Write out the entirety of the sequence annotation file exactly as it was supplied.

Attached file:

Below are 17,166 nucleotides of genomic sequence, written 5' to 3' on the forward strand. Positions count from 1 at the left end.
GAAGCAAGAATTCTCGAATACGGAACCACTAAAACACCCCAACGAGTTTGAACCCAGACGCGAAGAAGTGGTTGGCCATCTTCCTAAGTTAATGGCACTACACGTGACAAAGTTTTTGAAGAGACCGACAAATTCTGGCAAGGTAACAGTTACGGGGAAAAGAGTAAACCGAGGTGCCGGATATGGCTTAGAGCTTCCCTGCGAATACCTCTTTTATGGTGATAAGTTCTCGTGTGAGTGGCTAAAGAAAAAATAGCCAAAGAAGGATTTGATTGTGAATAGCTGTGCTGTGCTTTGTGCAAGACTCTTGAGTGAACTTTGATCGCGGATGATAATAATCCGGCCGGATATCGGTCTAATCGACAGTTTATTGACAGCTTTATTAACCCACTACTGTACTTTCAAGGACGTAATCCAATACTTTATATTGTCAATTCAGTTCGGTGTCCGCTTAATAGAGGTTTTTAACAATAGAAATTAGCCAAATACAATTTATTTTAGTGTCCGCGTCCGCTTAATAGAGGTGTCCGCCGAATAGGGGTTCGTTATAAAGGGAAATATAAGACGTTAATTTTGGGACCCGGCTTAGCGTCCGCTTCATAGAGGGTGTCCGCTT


Below are 17,166 nucleotides of genomic sequence, written 5' to 3' on the forward strand. Positions count from 1 at the left end.
GAAGCAAGAATTCTCGAATACGGAACCACTAAAACACCCCAACGAGTTTGAACCCAGACGCGAAGAAGTGGTTGGCCATCTTCCTAAGTTAATGGCACTACACGTGACAAAGTTTTTGAAGAGACCGACAAATTCTGGCAAGGTAACAGTTACGGGGAAAAGAGTAAACCGAGGTGCCGGATATGGCTTAGAGCTTCCCTGCGAATACCTCTTTTATGGTGATAAGTTCTCGTGTGAGTGGCTAAAGAAAAAATAGCCAAAGAAGGATTTGATTGTGAATAGCTGTGCTGTGCTTTGTGCAAGACTCTTGAGTGAACTTTGATCGCGGATGATAATAATCCGGCCGGATATCGGTCTAATCGACAGTTTATTGACAGCTTTATTAACCCACTACTGTACTTTCAAGGACGTAATCCAATACTTTATATTGTCAATTCAGTTCGGTGTCCGCTTAATAGAGGTTTTTAACAATAGAAATTAGCCAAATACAATTTATTTTAGTGTCCGCGTCCGCTTAATAGAGGTGTCCGCCGAATAGGGGTTCGTTATAAAGGGAAATATAAGACGTTAATTTTGGGACCCGGCTTAGCGTCCGCTTCATAGAGGGTGTCCGCTT